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Ancient History Sourcebook:
Diocletian (284-305 CE) and Constantine (308-337 CE):
Efforts to Stabilize the Economy


The third century crisis in Roman government took a number of forms - political, military, and economic. "By the reign of Claudius II Gothicus (268-270 A.D.) the silver content of the denarius was down to just .02 percent (Michell 1947: 2). As a consequence, prices skyrocketed. A measure of Egyptian wheat, for example, which sold for seven to eight drachmas in the second century now cost 120,000 drachmas. This suggests an inflation of 15,000 percent during the third century." (Bartlett, citing Rostovtzeff 1957: 471)
As part of their efforts to make the empire secure, Diocletian and Constantine I both instituted economic polices with the goal of stabilizing prices and ensuring social stability.
These tasks have proved beyond the means of modern governments with millions of employees available to implement policy: it is certain that the very small corps of administrators in the Roman Empire could have had chance of imposing such rules. At all events, these regulations do not seem to have worked.

Diocletian: Prices Edict, 301, Preamble

For who is so hard and so devoid of human feeling that he cannot, or rather has not perceived, that in the commerce carried on in the markets or involved in the daily life of cities immoderate prices are so widespread that the unbridled passion for gain is lessened neither by abundant supplies nor by fruitful years; so that without a doubt men who are busied in these affairs constantly plan to control the very winds and weather from the movements of the stars, and, evil that they are, they cannot endure the watering of the fertile fields by the rains from above which bring the hope of future harvests, since they reckon it their own loss if abundance comes through the moderation of the weather [Jones 1970: 310].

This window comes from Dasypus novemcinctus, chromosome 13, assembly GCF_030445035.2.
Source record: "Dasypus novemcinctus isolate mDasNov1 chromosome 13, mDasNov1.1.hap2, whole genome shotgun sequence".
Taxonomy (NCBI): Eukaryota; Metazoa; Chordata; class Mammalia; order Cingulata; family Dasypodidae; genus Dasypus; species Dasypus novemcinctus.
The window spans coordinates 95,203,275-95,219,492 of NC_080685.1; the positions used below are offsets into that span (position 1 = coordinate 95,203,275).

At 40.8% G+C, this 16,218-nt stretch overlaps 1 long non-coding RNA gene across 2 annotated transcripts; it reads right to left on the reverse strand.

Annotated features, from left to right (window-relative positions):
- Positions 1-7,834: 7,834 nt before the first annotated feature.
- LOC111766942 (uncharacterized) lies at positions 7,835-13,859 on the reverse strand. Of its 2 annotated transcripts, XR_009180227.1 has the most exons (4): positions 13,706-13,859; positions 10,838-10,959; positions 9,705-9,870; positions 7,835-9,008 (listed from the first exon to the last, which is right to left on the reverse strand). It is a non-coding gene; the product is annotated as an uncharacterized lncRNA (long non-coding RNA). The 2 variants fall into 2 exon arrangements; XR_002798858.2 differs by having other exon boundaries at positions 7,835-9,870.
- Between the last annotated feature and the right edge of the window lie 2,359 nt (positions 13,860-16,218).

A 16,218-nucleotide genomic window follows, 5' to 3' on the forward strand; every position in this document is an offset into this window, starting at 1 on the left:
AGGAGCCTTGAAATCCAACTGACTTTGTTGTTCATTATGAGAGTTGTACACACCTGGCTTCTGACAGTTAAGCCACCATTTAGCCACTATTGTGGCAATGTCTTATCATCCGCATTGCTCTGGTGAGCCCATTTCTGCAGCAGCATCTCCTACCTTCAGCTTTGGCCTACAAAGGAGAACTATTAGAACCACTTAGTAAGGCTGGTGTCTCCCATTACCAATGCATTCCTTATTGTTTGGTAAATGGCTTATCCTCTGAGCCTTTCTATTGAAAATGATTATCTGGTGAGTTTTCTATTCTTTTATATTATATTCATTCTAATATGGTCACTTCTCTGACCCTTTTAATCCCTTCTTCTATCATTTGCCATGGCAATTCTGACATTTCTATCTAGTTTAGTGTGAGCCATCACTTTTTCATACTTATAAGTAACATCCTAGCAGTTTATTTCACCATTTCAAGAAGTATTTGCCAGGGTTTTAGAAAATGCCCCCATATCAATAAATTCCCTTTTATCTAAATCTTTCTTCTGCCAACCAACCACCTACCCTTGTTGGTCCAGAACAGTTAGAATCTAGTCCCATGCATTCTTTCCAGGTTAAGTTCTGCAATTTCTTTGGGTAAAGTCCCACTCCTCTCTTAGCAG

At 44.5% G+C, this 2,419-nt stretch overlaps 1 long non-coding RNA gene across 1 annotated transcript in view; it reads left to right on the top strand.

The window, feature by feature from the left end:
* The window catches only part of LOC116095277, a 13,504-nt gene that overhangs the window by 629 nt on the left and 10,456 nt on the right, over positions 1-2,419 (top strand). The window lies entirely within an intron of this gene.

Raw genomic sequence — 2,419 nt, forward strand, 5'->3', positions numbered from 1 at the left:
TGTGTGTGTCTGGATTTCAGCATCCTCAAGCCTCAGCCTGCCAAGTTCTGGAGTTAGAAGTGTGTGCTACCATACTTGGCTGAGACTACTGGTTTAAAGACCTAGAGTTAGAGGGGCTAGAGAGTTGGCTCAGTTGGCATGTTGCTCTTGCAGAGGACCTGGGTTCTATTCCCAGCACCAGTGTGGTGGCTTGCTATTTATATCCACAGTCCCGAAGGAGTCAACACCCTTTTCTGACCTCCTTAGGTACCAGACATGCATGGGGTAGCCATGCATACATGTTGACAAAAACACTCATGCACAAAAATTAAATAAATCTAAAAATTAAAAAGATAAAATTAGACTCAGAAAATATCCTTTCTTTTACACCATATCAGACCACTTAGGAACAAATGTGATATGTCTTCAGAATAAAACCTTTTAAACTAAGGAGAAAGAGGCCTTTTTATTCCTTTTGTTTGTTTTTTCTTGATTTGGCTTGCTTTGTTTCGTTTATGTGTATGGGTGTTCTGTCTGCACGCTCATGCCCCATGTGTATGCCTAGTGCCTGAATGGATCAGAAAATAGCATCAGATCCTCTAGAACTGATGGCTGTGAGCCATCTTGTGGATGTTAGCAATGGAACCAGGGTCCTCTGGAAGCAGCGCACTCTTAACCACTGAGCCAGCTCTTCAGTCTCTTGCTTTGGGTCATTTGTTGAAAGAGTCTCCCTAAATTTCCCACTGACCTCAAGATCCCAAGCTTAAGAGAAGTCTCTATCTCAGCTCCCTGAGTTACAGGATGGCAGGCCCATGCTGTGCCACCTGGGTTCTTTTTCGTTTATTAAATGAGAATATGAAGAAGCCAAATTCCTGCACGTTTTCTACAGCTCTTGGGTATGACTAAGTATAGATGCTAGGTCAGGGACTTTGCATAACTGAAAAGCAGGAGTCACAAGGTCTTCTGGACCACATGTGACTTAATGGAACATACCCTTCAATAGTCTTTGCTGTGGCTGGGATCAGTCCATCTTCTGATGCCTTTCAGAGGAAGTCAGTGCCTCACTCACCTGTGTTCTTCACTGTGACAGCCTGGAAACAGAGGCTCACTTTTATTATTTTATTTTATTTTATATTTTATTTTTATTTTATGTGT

Constantine: Edict on Employment

Any person in whose possession a tenant that belongs to another is found not only shall restore the aforesaid tenant to his place of origin but also shall assume the capitation tax for this man for the time that he was with him. Tenants also who meditate flight may be bound with chains and reduced to a servile condition, so that by virtue of a servile condemnation they shall be compelled to fulfill the duties that befit free men [Jones 1970: 312].

Source:

Bruce Bartlett : "HOW EXCESSIVE GOVERNMENT KILLED ANCIENT ROME", Cato Institute Journal 14: 2, Fall 1994

This text is part of the Internet Ancient History Sourcebook. The Sourcebook is a collection of public domain and copy-permitted texts related to medieval and Byzantine history.
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© Paul Halsall May 1998
halsall@murray.fordham.edu